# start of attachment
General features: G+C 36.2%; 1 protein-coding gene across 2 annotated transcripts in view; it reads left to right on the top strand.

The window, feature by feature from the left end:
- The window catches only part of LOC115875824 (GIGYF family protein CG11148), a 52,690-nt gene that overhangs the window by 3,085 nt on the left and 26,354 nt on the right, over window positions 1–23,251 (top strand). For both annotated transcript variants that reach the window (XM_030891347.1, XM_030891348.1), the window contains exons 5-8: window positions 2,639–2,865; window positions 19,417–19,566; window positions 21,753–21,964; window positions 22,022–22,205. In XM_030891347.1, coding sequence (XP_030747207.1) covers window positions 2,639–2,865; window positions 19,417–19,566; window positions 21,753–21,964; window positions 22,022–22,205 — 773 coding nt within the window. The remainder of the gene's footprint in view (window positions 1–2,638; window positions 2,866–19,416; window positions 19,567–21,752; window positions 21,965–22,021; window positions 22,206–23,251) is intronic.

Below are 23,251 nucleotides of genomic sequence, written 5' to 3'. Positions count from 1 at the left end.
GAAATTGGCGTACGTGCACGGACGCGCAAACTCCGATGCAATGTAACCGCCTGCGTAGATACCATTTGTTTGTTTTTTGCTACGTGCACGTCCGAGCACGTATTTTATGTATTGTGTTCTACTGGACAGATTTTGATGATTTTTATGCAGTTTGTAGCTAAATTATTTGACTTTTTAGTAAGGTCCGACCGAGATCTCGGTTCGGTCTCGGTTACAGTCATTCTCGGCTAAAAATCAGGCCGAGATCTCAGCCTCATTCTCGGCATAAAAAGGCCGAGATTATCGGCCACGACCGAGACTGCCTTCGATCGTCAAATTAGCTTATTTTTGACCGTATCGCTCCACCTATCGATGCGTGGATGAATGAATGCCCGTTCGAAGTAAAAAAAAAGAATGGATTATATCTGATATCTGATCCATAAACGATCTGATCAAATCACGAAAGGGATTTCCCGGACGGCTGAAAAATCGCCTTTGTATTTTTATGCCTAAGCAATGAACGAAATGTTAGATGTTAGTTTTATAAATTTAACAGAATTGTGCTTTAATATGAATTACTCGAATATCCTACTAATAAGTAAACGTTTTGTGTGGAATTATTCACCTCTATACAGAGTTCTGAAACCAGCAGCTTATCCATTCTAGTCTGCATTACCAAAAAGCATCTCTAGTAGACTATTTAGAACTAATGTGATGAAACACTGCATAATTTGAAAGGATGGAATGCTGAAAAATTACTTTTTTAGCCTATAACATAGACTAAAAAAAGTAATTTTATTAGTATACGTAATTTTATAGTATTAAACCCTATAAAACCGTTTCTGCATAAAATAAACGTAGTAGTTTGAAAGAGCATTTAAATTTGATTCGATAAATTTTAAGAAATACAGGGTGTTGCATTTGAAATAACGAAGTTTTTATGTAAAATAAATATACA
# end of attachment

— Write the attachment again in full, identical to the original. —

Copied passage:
General features: G+C 36.2%; 1 protein-coding gene across 2 annotated transcripts in view; it reads left to right on the top strand.

The window, feature by feature from the left end:
- The window catches only part of LOC115875824 (GIGYF family protein CG11148), a 52,690-nt gene that overhangs the window by 3,085 nt on the left and 26,354 nt on the right, over window positions 1–23,251 (top strand). For both annotated transcript variants that reach the window (XM_030891347.1, XM_030891348.1), the window contains exons 5-8: window positions 2,639–2,865; window positions 19,417–19,566; window positions 21,753–21,964; window positions 22,022–22,205. In XM_030891347.1, coding sequence (XP_030747207.1) covers window positions 2,639–2,865; window positions 19,417–19,566; window positions 21,753–21,964; window positions 22,022–22,205 — 773 coding nt within the window. The remainder of the gene's footprint in view (window positions 1–2,638; window positions 2,866–19,416; window positions 19,567–21,752; window positions 21,965–22,021; window positions 22,206–23,251) is intronic.

Below are 23,251 nucleotides of genomic sequence, written 5' to 3'. Positions count from 1 at the left end.
GAAATTGGCGTACGTGCACGGACGCGCAAACTCCGATGCAATGTAACCGCCTGCGTAGATACCATTTGTTTGTTTTTTGCTACGTGCACGTCCGAGCACGTATTTTATGTATTGTGTTCTACTGGACAGATTTTGATGATTTTTATGCAGTTTGTAGCTAAATTATTTGACTTTTTAGTAAGGTCCGACCGAGATCTCGGTTCGGTCTCGGTTACAGTCATTCTCGGCTAAAAATCAGGCCGAGATCTCAGCCTCATTCTCGGCATAAAAAGGCCGAGATTATCGGCCACGACCGAGACTGCCTTCGATCGTCAAATTAGCTTATTTTTGACCGTATCGCTCCACCTATCGATGCGTGGATGAATGAATGCCCGTTCGAAGTAAAAAAAAAGAATGGATTATATCTGATATCTGATCCATAAACGATCTGATCAAATCACGAAAGGGATTTCCCGGACGGCTGAAAAATCGCCTTTGTATTTTTATGCCTAAGCAATGAACGAAATGTTAGATGTTAGTTTTATAAATTTAACAGAATTGTGCTTTAATATGAATTACTCGAATATCCTACTAATAAGTAAACGTTTTGTGTGGAATTATTCACCTCTATACAGAGTTCTGAAACCAGCAGCTTATCCATTCTAGTCTGCATTACCAAAAAGCATCTCTAGTAGACTATTTAGAACTAATGTGATGAAACACTGCATAATTTGAAAGGATGGAATGCTGAAAAATTACTTTTTTAGCCTATAACATAGACTAAAAAAAGTAATTTTATTAGTATACGTAATTTTATAGTATTAAACCCTATAAAACCGTTTCTGCATAAAATAAACGTAGTAGTTTGAAAGAGCATTTAAATTTGATTCGATAAATTTTAAGAAATACAGGGTGTTGCATTTGAAATAACGAAGTTTTTATGTAAAATAAATATACA